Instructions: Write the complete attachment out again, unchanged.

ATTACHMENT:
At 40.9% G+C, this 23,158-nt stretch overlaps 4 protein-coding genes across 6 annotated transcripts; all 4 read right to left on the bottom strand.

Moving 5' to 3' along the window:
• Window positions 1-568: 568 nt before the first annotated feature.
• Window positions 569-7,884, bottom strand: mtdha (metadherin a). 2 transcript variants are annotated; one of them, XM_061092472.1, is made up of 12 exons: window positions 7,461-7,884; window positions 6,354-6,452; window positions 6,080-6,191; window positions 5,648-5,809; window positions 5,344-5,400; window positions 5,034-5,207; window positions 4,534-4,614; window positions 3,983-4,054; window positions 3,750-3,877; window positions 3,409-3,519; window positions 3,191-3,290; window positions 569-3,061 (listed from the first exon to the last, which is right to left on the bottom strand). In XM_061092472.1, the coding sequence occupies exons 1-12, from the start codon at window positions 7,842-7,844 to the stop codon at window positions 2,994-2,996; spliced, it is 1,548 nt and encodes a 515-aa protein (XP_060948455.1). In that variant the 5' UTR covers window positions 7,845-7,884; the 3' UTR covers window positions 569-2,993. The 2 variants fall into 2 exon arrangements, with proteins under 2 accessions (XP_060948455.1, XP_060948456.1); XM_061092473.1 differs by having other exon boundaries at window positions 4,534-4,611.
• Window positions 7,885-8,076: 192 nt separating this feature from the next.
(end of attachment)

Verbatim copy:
At 40.9% G+C, this 23,158-nt stretch overlaps 4 protein-coding genes across 6 annotated transcripts; all 4 read right to left on the bottom strand.

Moving 5' to 3' along the window:
• Window positions 1-568: 568 nt before the first annotated feature.
• Window positions 569-7,884, bottom strand: mtdha (metadherin a). 2 transcript variants are annotated; one of them, XM_061092472.1, is made up of 12 exons: window positions 7,461-7,884; window positions 6,354-6,452; window positions 6,080-6,191; window positions 5,648-5,809; window positions 5,344-5,400; window positions 5,034-5,207; window positions 4,534-4,614; window positions 3,983-4,054; window positions 3,750-3,877; window positions 3,409-3,519; window positions 3,191-3,290; window positions 569-3,061 (listed from the first exon to the last, which is right to left on the bottom strand). In XM_061092472.1, the coding sequence occupies exons 1-12, from the start codon at window positions 7,842-7,844 to the stop codon at window positions 2,994-2,996; spliced, it is 1,548 nt and encodes a 515-aa protein (XP_060948455.1). In that variant the 5' UTR covers window positions 7,845-7,884; the 3' UTR covers window positions 569-2,993. The 2 variants fall into 2 exon arrangements, with proteins under 2 accessions (XP_060948455.1, XP_060948456.1); XM_061092473.1 differs by having other exon boundaries at window positions 4,534-4,611.
• Window positions 7,885-8,076: 192 nt separating this feature from the next.